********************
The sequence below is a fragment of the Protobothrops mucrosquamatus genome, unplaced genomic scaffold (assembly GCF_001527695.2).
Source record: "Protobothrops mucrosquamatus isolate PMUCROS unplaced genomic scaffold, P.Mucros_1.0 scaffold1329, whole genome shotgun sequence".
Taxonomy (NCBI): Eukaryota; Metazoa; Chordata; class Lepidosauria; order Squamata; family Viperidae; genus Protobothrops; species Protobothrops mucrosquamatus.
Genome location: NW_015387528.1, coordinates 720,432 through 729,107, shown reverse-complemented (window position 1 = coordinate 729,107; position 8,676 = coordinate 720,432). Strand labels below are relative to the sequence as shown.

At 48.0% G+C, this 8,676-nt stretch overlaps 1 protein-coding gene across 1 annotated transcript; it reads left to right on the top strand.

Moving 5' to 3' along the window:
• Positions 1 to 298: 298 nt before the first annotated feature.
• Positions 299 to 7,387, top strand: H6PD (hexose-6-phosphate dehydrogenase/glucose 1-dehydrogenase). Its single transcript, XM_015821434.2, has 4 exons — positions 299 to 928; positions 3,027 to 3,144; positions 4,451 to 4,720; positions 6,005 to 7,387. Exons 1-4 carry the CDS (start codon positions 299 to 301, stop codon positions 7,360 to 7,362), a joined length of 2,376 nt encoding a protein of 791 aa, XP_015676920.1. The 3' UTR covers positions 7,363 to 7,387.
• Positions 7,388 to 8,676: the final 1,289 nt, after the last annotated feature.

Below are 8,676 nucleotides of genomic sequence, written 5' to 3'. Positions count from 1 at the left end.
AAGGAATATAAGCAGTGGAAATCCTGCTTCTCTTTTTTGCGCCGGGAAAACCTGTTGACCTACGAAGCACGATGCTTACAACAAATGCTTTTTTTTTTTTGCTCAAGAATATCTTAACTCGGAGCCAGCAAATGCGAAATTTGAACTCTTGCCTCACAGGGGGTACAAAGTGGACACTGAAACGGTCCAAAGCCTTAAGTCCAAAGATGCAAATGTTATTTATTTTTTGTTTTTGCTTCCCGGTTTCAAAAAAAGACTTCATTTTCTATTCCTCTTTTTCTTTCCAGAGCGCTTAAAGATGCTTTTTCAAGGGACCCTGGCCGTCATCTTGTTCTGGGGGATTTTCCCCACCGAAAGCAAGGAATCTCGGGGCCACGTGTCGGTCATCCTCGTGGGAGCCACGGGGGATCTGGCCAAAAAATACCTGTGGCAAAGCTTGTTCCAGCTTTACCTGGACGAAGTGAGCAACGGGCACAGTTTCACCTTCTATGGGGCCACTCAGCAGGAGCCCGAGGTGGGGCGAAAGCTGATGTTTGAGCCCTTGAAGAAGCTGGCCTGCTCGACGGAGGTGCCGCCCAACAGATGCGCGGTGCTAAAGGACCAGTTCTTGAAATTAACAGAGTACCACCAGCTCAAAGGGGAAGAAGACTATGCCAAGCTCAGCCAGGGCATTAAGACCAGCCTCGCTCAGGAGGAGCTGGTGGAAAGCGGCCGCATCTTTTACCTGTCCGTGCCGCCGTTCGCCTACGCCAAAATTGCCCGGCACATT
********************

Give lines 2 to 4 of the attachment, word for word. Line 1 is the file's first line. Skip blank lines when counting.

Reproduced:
Source record: "Protobothrops mucrosquamatus isolate PMUCROS unplaced genomic scaffold, P.Mucros_1.0 scaffold1329, whole genome shotgun sequence".
Taxonomy (NCBI): Eukaryota; Metazoa; Chordata; class Lepidosauria; order Squamata; family Viperidae; genus Protobothrops; species Protobothrops mucrosquamatus.
Genome location: NW_015387528.1, coordinates 720,432 through 729,107, shown reverse-complemented (window position 1 = coordinate 729,107; position 8,676 = coordinate 720,432). Strand labels below are relative to the sequence as shown.